Conservative Austrian 'whiz-kid' tapped to form government

Agence France-Presse
Leader of the People's Party Sebastian Kurz addresses the media after formally being asked to form a government by Austrian President Alexander Van der Bellen in Vienna.

Leader of the People's Party Sebastian Kurz addresses the media after formally being asked to form a government by Austrian President Alexander Van der Bellen in Vienna.

Heinz-Peter Bader/Reuters

Sebastian Kurz, the newly elected 31-year-old conservative, has been tasked by the Austrian president with forming a government.

Kurz, nicknamed "wunderwuzzi" ("whiz-kid"), is to form a coalition with the far-right Freedom Party (FPOe), potentially giving the European Union a fresh headache.

"I want a new political culture, a new political style," Kurz said after being mandated by President Alexander Van der Bellen to form a government.

"I want a government that has the courage and the determination to bring about real change in Austria," he said.

Kurz's People's Party (OeVP) came first in Sunday's election with 31.5 percent followed by the center-left Social Democrats on 26.9 percent, final results showed late Thursday.

The populist Freedom Party, highly critical of the EU, came a close third with 26.0 percent, just short of its 1999 record of 26.9 percent under controversial former chief Joerg Haider.

Kurz said he will now "sound out" all the other parties in the coming days before entering formal coalition negotiations.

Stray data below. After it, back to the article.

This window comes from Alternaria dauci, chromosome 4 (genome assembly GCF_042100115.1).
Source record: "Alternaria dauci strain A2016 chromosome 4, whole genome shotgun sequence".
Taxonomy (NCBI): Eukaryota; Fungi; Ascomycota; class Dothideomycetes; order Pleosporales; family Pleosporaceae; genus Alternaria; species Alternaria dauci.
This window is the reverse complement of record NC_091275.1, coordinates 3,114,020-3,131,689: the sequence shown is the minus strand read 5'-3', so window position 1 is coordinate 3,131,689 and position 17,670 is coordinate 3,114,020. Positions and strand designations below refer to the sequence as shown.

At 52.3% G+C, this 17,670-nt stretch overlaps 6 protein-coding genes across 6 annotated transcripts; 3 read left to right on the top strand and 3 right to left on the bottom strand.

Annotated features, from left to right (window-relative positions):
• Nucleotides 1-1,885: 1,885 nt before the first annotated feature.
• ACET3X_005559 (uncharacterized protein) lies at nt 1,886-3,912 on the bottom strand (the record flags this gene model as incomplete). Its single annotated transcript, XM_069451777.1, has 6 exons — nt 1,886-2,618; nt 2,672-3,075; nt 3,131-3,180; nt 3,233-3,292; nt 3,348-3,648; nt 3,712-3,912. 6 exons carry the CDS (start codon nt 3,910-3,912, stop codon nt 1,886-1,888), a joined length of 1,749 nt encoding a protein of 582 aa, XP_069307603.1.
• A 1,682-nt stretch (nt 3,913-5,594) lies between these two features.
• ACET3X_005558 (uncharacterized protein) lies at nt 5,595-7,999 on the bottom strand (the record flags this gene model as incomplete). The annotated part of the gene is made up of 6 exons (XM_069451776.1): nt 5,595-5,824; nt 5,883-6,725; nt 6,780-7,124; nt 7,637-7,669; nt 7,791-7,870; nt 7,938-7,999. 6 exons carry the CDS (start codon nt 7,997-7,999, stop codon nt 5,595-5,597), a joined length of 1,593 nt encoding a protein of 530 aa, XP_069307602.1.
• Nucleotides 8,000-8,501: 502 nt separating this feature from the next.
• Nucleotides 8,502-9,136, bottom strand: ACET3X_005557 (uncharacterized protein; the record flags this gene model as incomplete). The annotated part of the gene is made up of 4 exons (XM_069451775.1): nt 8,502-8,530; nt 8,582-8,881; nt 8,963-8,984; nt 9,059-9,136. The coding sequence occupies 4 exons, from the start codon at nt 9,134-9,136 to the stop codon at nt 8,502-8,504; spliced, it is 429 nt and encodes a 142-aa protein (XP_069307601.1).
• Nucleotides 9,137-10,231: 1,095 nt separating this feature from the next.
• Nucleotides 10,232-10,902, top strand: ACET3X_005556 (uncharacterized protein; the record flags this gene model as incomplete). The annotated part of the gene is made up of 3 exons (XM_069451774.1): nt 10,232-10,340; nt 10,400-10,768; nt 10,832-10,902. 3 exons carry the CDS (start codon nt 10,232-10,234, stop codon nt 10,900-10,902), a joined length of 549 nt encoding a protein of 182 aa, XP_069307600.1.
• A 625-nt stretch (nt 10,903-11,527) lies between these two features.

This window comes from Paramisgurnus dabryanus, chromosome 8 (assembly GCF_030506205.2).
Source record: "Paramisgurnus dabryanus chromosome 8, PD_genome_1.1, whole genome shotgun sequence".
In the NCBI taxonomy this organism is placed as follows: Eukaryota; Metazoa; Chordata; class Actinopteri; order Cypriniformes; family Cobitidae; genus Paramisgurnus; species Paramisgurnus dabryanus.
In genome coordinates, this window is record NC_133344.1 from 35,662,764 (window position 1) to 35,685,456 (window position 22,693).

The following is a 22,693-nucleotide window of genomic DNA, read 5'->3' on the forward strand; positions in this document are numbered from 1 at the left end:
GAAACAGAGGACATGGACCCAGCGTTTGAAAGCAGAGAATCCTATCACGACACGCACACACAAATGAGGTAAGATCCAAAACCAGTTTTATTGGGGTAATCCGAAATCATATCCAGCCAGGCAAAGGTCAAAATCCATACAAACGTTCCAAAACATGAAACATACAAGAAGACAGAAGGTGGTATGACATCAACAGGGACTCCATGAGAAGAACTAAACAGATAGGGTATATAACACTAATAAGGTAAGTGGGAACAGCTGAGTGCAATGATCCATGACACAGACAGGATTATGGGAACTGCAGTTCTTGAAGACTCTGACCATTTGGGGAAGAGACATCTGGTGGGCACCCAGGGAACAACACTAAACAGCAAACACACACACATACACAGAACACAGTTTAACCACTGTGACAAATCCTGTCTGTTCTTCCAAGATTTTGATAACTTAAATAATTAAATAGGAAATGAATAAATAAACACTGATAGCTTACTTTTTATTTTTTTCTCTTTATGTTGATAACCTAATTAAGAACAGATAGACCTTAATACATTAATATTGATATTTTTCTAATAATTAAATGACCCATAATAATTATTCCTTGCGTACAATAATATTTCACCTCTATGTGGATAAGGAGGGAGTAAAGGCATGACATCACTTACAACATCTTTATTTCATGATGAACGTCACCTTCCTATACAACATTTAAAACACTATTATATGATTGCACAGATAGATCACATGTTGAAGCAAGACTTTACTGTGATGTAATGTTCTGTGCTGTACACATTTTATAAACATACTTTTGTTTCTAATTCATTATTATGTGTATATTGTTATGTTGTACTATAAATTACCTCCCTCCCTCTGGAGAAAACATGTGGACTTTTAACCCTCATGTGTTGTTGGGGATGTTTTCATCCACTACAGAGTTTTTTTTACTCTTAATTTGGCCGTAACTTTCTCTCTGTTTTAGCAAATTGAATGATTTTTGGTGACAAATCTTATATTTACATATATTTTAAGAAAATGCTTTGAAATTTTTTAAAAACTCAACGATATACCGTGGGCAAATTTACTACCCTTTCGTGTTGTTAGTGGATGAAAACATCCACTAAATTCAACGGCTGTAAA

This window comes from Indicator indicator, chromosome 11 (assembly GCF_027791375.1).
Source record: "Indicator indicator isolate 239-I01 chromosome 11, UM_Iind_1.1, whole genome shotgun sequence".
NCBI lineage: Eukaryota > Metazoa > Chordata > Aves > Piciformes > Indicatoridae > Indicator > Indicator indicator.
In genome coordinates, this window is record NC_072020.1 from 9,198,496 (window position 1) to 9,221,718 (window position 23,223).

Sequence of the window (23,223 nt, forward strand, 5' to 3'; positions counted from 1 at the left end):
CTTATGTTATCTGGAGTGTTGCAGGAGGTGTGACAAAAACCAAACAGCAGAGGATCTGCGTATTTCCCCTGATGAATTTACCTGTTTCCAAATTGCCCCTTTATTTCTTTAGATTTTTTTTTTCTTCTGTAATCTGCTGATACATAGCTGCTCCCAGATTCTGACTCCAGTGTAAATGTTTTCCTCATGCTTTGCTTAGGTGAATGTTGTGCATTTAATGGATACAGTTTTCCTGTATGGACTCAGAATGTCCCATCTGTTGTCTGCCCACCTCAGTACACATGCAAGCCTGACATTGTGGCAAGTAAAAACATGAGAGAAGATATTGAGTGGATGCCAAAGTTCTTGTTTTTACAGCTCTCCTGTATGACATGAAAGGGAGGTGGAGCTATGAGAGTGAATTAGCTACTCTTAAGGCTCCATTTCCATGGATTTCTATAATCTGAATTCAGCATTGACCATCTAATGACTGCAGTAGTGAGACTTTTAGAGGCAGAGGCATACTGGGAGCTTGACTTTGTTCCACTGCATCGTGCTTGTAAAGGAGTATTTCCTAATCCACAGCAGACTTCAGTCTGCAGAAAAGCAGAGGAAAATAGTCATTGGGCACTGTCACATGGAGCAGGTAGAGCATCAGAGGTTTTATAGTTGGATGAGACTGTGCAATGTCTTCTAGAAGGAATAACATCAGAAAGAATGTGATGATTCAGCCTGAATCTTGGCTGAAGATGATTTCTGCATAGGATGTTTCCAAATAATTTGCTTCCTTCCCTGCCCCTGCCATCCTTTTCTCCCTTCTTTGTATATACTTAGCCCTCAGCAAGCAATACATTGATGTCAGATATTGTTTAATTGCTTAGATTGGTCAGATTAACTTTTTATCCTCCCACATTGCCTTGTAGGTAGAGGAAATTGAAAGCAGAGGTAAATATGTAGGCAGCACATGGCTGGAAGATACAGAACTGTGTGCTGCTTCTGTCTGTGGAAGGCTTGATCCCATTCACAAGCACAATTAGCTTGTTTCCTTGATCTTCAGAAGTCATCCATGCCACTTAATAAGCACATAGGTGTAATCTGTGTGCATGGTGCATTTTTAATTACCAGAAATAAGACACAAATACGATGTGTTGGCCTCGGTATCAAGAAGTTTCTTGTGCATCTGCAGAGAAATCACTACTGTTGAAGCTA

But after an election that saw a shift to the right, Kurz and FPOe chief Heinz-Christian Strache see eye to eye on a host of issues including immigration and cutting taxes.

Strache hosted Kurz for dinner at his home on Wednesday and a meeting of the OeVP's top brass saw all participants except one back a tie-up with the FPOe, the Kurier daily reported.

Kurz could instead try for another "grand coalition" with the SPOe of incumbent Chancellor Christian Kern, 51, but the outgoing tie-up was so acrimonious this is seen unlikely.

An even more remote possibility is an alliance between the SPOe and the FPOe.

On Wednesday Strache said that one condition for forming a coalition was the FPOe getting the interior ministry.

He said he wants Austria's borders secured, more Swiss-style "direct democracy" and a "stop to Islamization."

'Europe of fatherlands'

When the FPOe last entered government, in 2000 under Haider, there was outcry in Israel and Austria was ostracized within Europe but this time no such backlash is expected.

However the FPOe remains ambivalent about Europe, with its manifesto saying the "ideal of a Europe of fatherlands" is "increasingly under threat."

The party wants EU sanctions on Russia lifted and for Austria potentially to join the Visegrad group of eastern and central European countries that has become a thorn in Brussels' side.

It is also allied in the European Parliament to far-right groups such as France's National Front, which called the FPOe's election result "another welcome defeat" for the EU.

Strache, who flirted with neo-Nazism in his youth and could now become deputy chancellor, has also said Britain "will probably end up better off" after leaving the bloc.

European Commission President Jean-Claude Juncker on Monday made a point of wishing Kurz success in forming a "pro-European government" ahead of Austria's turn as EU president next year.

Kurz said on Tuesday that Vienna would continue to play an "active" role in the bloc.

Van der Bellen, who last year narrowly beat the FPOe's Norbert Hofer to be elected president, reiterated Friday that he wanted a pro-EU government and that he reserved the right to refuse to approve the appointment of ministers.

by Simon Sturdee/AFP

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